This Exploratory Topic would develop high value methane pyrolysis, including approaches that can economically convert natural gas to both fuel cell-grade hydrogen and higher value carbon materials (e.g., carbon fiber) with a low CO2 footprint. The emphasis of these projects is to identify scalable approaches to the development of fuel cell-grade hydrogen, while also advancing the identification, understanding, and control of new reaction conditions and processes necessary to direct carbon formation.
The United States currently produces roughly 10 million tons of hydrogen per year from two processes: steam methane reforming that converts natural gas and water into hydrogen and carbon dioxide, and electrolysis of water to hydrogen and oxygen. Both of these traditional methods provide for the production of hydrogen with little or no release of carbon dioxide (through CO2 capture and sequestration in the steam methane process), but there is an inherent opportunity in hydrogen production process to create useful carbon byproducts. Developing high value methane pyrolysis becomes comparably more favorable and economically beneficial when it creates a viable carbon byproduct.
Dr. Jack Lewnard
Projects Funded Within This Exploratory Topic
JOHNS HOPKINS UNIVERSITY
ENERGY-EFFICIENT CONVERSION OF METHANE-DERIVED CARBON INTO VALUABLE CARBON FIBERS
Johns Hopkins University aims to develop an energy-efficient, scalable approach to convert methane into hydrogen and valuable graphitized carbon fibers (GCFs). The team will focus on conversion and transformation of low-quality carbon materials derived from methane pyrolysis into high-quality, graphitized carbon fibers. These fibers can be used for a broad range of energy-related applications. The developed technology will be cost-effective, scalable, and built to accommodate various feedstocks and intermittent renewable energy sources.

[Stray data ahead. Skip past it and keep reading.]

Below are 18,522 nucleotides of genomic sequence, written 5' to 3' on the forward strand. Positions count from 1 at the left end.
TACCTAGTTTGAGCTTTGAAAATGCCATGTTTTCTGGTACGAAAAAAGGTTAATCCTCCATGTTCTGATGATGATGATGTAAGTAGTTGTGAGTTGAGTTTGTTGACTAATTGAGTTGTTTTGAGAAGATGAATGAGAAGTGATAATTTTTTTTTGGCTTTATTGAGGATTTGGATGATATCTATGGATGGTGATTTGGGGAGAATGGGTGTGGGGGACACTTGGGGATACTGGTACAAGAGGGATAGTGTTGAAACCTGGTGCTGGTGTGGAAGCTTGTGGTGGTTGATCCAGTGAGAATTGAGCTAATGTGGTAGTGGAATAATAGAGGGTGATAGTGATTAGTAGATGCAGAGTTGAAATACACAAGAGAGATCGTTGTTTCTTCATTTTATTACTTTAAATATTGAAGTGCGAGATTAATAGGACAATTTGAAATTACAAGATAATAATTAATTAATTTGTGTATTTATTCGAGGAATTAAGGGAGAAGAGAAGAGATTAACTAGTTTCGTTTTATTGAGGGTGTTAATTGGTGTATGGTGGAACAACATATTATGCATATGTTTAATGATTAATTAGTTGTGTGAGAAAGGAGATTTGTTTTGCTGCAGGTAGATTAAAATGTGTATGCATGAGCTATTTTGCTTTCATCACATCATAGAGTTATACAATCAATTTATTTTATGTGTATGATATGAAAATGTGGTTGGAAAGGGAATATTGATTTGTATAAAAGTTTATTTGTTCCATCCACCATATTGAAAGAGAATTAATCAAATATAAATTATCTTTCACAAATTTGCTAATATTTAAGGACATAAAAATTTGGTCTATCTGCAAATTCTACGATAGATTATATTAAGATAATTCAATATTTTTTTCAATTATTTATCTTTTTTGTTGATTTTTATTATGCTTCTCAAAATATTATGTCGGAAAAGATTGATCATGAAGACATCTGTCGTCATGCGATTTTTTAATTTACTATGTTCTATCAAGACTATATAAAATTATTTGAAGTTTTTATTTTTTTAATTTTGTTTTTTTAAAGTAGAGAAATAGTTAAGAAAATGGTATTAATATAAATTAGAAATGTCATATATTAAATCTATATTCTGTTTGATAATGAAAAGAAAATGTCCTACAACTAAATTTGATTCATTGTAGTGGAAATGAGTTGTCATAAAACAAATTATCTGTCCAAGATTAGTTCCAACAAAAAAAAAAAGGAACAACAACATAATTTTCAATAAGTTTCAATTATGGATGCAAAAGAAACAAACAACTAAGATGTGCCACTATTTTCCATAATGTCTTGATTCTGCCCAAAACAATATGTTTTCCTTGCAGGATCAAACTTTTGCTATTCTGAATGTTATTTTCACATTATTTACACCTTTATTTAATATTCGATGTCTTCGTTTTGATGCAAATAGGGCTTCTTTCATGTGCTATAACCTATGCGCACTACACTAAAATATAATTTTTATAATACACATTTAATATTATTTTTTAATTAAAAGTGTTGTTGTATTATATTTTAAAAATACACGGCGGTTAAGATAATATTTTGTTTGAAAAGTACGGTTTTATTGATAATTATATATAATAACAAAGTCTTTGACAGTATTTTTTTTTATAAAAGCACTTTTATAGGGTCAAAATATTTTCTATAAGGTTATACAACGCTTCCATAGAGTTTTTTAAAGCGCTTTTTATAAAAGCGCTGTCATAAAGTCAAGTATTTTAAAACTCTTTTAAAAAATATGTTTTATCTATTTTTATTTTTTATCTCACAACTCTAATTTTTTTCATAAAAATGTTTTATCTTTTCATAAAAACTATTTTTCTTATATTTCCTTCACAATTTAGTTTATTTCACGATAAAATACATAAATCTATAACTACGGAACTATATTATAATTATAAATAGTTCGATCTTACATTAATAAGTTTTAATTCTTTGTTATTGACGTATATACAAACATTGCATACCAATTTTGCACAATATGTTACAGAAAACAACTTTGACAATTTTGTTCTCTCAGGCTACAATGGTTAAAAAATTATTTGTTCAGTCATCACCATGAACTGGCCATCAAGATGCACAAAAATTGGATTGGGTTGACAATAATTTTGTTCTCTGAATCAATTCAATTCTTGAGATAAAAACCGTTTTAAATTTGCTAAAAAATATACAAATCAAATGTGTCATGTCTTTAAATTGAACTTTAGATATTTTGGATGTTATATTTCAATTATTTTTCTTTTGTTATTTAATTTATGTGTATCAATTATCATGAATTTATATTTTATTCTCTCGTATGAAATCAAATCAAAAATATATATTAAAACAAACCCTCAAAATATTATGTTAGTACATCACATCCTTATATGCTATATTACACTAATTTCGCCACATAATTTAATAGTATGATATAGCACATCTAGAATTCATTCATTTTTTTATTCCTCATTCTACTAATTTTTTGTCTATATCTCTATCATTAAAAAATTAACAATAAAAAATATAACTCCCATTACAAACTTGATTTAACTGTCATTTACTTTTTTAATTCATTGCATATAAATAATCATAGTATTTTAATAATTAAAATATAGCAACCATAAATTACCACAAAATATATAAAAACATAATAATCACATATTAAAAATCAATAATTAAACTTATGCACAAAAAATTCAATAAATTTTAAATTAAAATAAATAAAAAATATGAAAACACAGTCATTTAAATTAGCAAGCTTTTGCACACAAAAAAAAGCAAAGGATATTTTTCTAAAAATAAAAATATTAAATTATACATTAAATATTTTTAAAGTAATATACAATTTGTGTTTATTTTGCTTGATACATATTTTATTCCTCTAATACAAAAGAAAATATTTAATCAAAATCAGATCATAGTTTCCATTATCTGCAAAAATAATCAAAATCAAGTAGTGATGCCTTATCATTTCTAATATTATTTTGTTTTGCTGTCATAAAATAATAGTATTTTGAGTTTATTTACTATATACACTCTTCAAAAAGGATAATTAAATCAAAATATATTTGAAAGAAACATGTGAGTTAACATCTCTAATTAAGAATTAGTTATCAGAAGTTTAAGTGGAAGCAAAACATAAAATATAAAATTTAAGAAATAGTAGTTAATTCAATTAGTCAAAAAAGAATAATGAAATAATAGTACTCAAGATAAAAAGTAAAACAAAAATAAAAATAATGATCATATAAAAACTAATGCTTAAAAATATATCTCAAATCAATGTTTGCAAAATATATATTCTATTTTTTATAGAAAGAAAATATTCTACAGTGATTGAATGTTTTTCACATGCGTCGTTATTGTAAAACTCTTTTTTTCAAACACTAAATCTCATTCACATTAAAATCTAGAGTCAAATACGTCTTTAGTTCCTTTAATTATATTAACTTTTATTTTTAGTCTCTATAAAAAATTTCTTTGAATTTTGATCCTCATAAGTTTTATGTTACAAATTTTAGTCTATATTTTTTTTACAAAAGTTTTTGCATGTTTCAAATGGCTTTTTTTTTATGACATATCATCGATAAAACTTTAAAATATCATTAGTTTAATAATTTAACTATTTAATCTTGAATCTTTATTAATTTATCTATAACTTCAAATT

CO-SYNTHESIS OF HYDROGEN AND HIGH-VALUE CARBON PRODUCTS FROM METHANE PYROLYSIS
Stanford University will design a process for catalytic pyrolysis of methane into high-value carbon nanotubes and hydrogen (H2) at the low cost goal of $1/kg at large scale, without any carbon dioxide (CO2) emissions. This project will synthesize high-performance, nano-controlled pyrolysis catalysts with structural features that enable efficient catalyst regeneration and separation of solid crystalline carbon. The carbon nanotubes can be used in a wide range of applications from batteries to carbon-fiber composites. Low-cost, CO2-free hydrogen can be used to decarbonize multiple large industries such as refinery and petrochemicals, ammonia production, steel, concrete, and transportation.
MOLTEN-SALT METHANE PYROLYSIS OPTIMIZATION THROUGH IN-SITU CARBON CHARACTERIZATION AND REACTOR DESIGN
C-Zero will develop a novel process for transforming methane into hydrogen and valorized carbon cement additive using high temperature liquids in a multi-phase pyrolysis reactor. Unlike current hydrogen generation technologies, C-Zero’s process will not directly coproduce carbon dioxide CO2 and does not require water as an input. If successful, this technology will allow C-Zero to significantly reduce the cost of hydrogen and accelerate large scale, domestic hydrogen production with low carbon footprint.